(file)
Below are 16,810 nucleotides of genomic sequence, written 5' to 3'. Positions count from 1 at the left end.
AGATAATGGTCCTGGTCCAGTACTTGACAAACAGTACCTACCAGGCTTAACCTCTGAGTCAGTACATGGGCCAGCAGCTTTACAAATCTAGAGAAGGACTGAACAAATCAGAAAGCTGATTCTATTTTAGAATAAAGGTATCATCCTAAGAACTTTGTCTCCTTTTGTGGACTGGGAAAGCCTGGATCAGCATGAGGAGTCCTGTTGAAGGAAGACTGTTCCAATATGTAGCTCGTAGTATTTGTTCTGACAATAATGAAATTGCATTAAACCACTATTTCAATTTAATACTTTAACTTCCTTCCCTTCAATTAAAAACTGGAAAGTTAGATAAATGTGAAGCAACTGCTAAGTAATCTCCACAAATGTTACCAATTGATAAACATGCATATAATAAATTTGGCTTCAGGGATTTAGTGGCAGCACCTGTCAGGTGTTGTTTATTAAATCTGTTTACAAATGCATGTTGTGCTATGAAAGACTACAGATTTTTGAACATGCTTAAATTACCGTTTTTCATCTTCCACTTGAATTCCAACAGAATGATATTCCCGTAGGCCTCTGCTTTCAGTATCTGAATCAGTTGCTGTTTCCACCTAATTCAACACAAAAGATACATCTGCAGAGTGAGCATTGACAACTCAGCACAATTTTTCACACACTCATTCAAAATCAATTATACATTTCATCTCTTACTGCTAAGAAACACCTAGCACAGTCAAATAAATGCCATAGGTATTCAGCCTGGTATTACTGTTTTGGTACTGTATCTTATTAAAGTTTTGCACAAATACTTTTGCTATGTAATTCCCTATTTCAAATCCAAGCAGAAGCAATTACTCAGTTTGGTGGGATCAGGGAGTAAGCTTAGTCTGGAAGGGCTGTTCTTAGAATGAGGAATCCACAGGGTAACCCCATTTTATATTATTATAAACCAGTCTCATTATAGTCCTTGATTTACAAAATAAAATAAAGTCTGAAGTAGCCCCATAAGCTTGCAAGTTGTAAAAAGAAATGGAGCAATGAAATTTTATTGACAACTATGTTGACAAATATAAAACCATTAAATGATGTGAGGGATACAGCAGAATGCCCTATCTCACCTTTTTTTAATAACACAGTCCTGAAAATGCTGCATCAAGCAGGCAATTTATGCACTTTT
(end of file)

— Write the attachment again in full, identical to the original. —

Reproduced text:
Below are 16,810 nucleotides of genomic sequence, written 5' to 3'. Positions count from 1 at the left end.
AGATAATGGTCCTGGTCCAGTACTTGACAAACAGTACCTACCAGGCTTAACCTCTGAGTCAGTACATGGGCCAGCAGCTTTACAAATCTAGAGAAGGACTGAACAAATCAGAAAGCTGATTCTATTTTAGAATAAAGGTATCATCCTAAGAACTTTGTCTCCTTTTGTGGACTGGGAAAGCCTGGATCAGCATGAGGAGTCCTGTTGAAGGAAGACTGTTCCAATATGTAGCTCGTAGTATTTGTTCTGACAATAATGAAATTGCATTAAACCACTATTTCAATTTAATACTTTAACTTCCTTCCCTTCAATTAAAAACTGGAAAGTTAGATAAATGTGAAGCAACTGCTAAGTAATCTCCACAAATGTTACCAATTGATAAACATGCATATAATAAATTTGGCTTCAGGGATTTAGTGGCAGCACCTGTCAGGTGTTGTTTATTAAATCTGTTTACAAATGCATGTTGTGCTATGAAAGACTACAGATTTTTGAACATGCTTAAATTACCGTTTTTCATCTTCCACTTGAATTCCAACAGAATGATATTCCCGTAGGCCTCTGCTTTCAGTATCTGAATCAGTTGCTGTTTCCACCTAATTCAACACAAAAGATACATCTGCAGAGTGAGCATTGACAACTCAGCACAATTTTTCACACACTCATTCAAAATCAATTATACATTTCATCTCTTACTGCTAAGAAACACCTAGCACAGTCAAATAAATGCCATAGGTATTCAGCCTGGTATTACTGTTTTGGTACTGTATCTTATTAAAGTTTTGCACAAATACTTTTGCTATGTAATTCCCTATTTCAAATCCAAGCAGAAGCAATTACTCAGTTTGGTGGGATCAGGGAGTAAGCTTAGTCTGGAAGGGCTGTTCTTAGAATGAGGAATCCACAGGGTAACCCCATTTTATATTATTATAAACCAGTCTCATTATAGTCCTTGATTTACAAAATAAAATAAAGTCTGAAGTAGCCCCATAAGCTTGCAAGTTGTAAAAAGAAATGGAGCAATGAAATTTTATTGACAACTATGTTGACAAATATAAAACCATTAAATGATGTGAGGGATACAGCAGAATGCCCTATCTCACCTTTTTTTAATAACACAGTCCTGAAAATGCTGCATCAAGCAGGCAATTTATGCACTTTT